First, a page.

As the Libyan people desperately try to change their country around them, many international leaders, most recently President Barack Obama, have condemned the violent actions of Libya’s government.
According to Reuters, Obama was frustrated with the situation yet refused to directly criticize Libyan leader Col. Muammar Gaddafi and wouldn’t go as far as saying the U.S. would back sanctions against Libya’s crude oil.
“The suffering and bloodshed is outrageous and it is unacceptable,” Obama said. “So are threats and orders to shoot peaceful protesters.”
Coming to the support of President Obama and the Libyan people is almost the last person anyone could have expected: Iranian President Mahmoud Ahmadinejad.
According to CNN, Ahmadinejad encouraged governments of those nations to stop “creating bloodbaths” and instead join the movement of the revolution.
He went further, saying the troubling governments should “let their people express their opinions.”
Ahmadinejad shouldn’t say another word. Not only is he ruthless to his own country, but he is also overtly hypocritical when it comes to revolts in Iran.
Remember the 2009 Iranian protests? Suspected of election fraud, Ahmadinejad had Iranian police hastily put down protests that he had kept power illegally.
He won the presidential election in Iran for the first time in 2005. In 2007 Human Rights Watch reported that basic human rights in Iran have significantly regressed since 2006. Ahmadinejad’s regime not only imprisons journalists and shuts down newspapers but also represses freedom of expression. Besides beating defenseless men and women who had unified to recognize International Women’s Day, his administration’s treatment of detainees has significantly worsened.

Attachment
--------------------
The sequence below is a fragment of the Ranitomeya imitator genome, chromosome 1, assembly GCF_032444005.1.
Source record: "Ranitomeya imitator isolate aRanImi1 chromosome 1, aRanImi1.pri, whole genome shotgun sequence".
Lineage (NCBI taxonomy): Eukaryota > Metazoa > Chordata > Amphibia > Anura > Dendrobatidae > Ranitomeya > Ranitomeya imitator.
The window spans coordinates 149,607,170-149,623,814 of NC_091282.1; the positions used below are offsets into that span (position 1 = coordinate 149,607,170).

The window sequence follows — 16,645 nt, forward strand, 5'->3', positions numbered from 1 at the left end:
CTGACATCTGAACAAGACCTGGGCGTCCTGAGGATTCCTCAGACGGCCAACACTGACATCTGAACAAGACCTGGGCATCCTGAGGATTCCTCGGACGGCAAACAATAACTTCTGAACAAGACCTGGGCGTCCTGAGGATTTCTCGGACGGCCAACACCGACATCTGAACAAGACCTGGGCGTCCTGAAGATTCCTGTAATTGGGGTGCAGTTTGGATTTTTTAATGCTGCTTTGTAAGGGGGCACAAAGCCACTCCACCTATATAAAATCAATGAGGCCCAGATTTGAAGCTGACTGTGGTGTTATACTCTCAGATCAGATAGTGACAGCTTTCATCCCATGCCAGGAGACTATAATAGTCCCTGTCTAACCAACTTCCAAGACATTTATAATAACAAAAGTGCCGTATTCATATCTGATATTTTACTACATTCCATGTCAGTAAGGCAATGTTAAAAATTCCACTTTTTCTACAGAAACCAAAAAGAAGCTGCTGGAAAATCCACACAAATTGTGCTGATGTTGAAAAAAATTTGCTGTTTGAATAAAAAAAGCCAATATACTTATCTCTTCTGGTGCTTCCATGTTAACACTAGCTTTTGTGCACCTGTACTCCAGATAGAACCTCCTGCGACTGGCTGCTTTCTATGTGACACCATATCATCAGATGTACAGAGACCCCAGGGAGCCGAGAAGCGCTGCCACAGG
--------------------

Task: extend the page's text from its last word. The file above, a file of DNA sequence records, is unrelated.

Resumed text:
After identifying Ahmadinejad’s blatant hypocrisy, one begins to wonder why he would even break his silence about the issue. What could possibly be his agenda behind his remarks?
His intention could be to try and re-shape Iran’s international image. This wouldn’t be a bad place to start; the only problem with this theory is that Ahmadinejad has done nothing good worthy of mention.
He has also shown little interest in the hopes and fears of his global acquaintances as Iran continues to be a safe haven for terrorist groups.
He has boldly continued in his quest for nuclear weapons, something that many world leaders have denounced time and time again. It would appear that Ahmadinejad couldn’t care less about what any other country wants, so this theory crumbles.
Maybe Ahmadinejad is hoping, if the revolution is successful, that Libya’s new government will be friendlier towards Iran. This is possible, except Libya hasn’t exactly been Iran’s enemy. In fact, after Ahmadinejad’s controversial 2009 electoral victory, Gaddafi sent Ahmadinejad a congratulatory message.
They have been economic allies, and Libya has even expressed its refusal to cooperate with international efforts to sanction Iran in its quest to acquire nuclear weapons. To say that Libya is Iran’s enemy would be like saying the world is flat. Obviously, this theory fails as well.
Maybe … just maybe … the answer is that Ahmadinejad is finally a changed man: after all, anyone can change right? Don’t believe it.
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